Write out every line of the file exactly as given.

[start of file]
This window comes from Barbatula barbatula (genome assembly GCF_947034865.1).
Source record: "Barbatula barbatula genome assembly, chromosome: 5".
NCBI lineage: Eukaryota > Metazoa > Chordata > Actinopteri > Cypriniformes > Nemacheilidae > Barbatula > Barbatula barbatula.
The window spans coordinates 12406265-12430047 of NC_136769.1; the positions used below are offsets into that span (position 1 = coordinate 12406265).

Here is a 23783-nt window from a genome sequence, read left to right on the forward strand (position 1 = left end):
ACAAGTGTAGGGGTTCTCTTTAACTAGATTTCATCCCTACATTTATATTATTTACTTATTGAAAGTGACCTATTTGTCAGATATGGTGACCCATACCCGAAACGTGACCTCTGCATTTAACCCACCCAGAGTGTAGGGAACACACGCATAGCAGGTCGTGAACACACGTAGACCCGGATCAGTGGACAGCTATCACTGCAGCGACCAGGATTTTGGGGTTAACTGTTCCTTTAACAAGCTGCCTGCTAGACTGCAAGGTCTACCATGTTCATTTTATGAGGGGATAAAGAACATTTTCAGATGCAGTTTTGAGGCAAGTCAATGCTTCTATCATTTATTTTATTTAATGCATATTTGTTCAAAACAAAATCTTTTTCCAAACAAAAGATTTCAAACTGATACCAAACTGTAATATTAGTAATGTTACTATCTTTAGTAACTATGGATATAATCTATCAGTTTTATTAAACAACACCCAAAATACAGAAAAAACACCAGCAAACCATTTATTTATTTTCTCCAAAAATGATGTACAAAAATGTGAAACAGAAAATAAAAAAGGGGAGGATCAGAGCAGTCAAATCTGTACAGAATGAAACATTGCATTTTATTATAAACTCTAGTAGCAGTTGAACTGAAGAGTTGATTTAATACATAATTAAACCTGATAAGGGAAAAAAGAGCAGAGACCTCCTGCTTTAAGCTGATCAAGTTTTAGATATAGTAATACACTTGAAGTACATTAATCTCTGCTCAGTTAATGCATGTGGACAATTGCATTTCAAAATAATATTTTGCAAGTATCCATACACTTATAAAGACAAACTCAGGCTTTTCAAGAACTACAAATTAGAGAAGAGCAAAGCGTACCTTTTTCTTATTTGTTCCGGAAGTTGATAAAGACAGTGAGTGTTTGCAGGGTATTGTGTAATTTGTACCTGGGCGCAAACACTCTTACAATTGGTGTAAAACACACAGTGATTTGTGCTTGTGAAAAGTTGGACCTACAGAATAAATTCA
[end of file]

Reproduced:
This window comes from Barbatula barbatula (genome assembly GCF_947034865.1).
Source record: "Barbatula barbatula genome assembly, chromosome: 5".
NCBI lineage: Eukaryota > Metazoa > Chordata > Actinopteri > Cypriniformes > Nemacheilidae > Barbatula > Barbatula barbatula.
The window spans coordinates 12406265-12430047 of NC_136769.1; the positions used below are offsets into that span (position 1 = coordinate 12406265).

Here is a 23783-nt window from a genome sequence, read left to right on the forward strand (position 1 = left end):
ACAAGTGTAGGGGTTCTCTTTAACTAGATTTCATCCCTACATTTATATTATTTACTTATTGAAAGTGACCTATTTGTCAGATATGGTGACCCATACCCGAAACGTGACCTCTGCATTTAACCCACCCAGAGTGTAGGGAACACACGCATAGCAGGTCGTGAACACACGTAGACCCGGATCAGTGGACAGCTATCACTGCAGCGACCAGGATTTTGGGGTTAACTGTTCCTTTAACAAGCTGCCTGCTAGACTGCAAGGTCTACCATGTTCATTTTATGAGGGGATAAAGAACATTTTCAGATGCAGTTTTGAGGCAAGTCAATGCTTCTATCATTTATTTTATTTAATGCATATTTGTTCAAAACAAAATCTTTTTCCAAACAAAAGATTTCAAACTGATACCAAACTGTAATATTAGTAATGTTACTATCTTTAGTAACTATGGATATAATCTATCAGTTTTATTAAACAACACCCAAAATACAGAAAAAACACCAGCAAACCATTTATTTATTTTCTCCAAAAATGATGTACAAAAATGTGAAACAGAAAATAAAAAAGGGGAGGATCAGAGCAGTCAAATCTGTACAGAATGAAACATTGCATTTTATTATAAACTCTAGTAGCAGTTGAACTGAAGAGTTGATTTAATACATAATTAAACCTGATAAGGGAAAAAAGAGCAGAGACCTCCTGCTTTAAGCTGATCAAGTTTTAGATATAGTAATACACTTGAAGTACATTAATCTCTGCTCAGTTAATGCATGTGGACAATTGCATTTCAAAATAATATTTTGCAAGTATCCATACACTTATAAAGACAAACTCAGGCTTTTCAAGAACTACAAATTAGAGAAGAGCAAAGCGTACCTTTTTCTTATTTGTTCCGGAAGTTGATAAAGACAGTGAGTGTTTGCAGGGTATTGTGTAATTTGTACCTGGGCGCAAACACTCTTACAATTGGTGTAAAACACACAGTGATTTGTGCTTGTGAAAAGTTGGACCTACAGAATAAATTCA